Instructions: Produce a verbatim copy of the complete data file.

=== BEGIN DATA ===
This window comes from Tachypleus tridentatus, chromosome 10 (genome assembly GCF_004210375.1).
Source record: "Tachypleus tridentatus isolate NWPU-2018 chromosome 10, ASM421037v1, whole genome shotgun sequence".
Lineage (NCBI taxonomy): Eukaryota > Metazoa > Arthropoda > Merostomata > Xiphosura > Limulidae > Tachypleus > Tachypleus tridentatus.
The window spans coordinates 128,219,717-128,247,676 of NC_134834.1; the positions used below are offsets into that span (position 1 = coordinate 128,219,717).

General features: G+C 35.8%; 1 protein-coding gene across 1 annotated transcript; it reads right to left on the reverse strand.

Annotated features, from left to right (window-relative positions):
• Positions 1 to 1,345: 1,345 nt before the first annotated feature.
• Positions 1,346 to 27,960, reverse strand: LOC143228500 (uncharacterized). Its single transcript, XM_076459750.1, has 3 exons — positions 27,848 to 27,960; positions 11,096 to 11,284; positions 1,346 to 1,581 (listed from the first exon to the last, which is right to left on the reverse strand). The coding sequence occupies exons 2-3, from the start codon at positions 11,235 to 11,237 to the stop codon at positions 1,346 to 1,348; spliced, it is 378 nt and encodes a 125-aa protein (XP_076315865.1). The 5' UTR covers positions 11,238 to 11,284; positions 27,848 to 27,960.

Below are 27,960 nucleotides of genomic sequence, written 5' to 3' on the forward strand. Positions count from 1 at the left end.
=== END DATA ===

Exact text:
This window comes from Tachypleus tridentatus, chromosome 10 (genome assembly GCF_004210375.1).
Source record: "Tachypleus tridentatus isolate NWPU-2018 chromosome 10, ASM421037v1, whole genome shotgun sequence".
Lineage (NCBI taxonomy): Eukaryota > Metazoa > Arthropoda > Merostomata > Xiphosura > Limulidae > Tachypleus > Tachypleus tridentatus.
The window spans coordinates 128,219,717-128,247,676 of NC_134834.1; the positions used below are offsets into that span (position 1 = coordinate 128,219,717).

General features: G+C 35.8%; 1 protein-coding gene across 1 annotated transcript; it reads right to left on the reverse strand.

Annotated features, from left to right (window-relative positions):
• Positions 1 to 1,345: 1,345 nt before the first annotated feature.
• Positions 1,346 to 27,960, reverse strand: LOC143228500 (uncharacterized). Its single transcript, XM_076459750.1, has 3 exons — positions 27,848 to 27,960; positions 11,096 to 11,284; positions 1,346 to 1,581 (listed from the first exon to the last, which is right to left on the reverse strand). The coding sequence occupies exons 2-3, from the start codon at positions 11,235 to 11,237 to the stop codon at positions 1,346 to 1,348; spliced, it is 378 nt and encodes a 125-aa protein (XP_076315865.1). The 5' UTR covers positions 11,238 to 11,284; positions 27,848 to 27,960.

Below are 27,960 nucleotides of genomic sequence, written 5' to 3' on the forward strand. Positions count from 1 at the left end.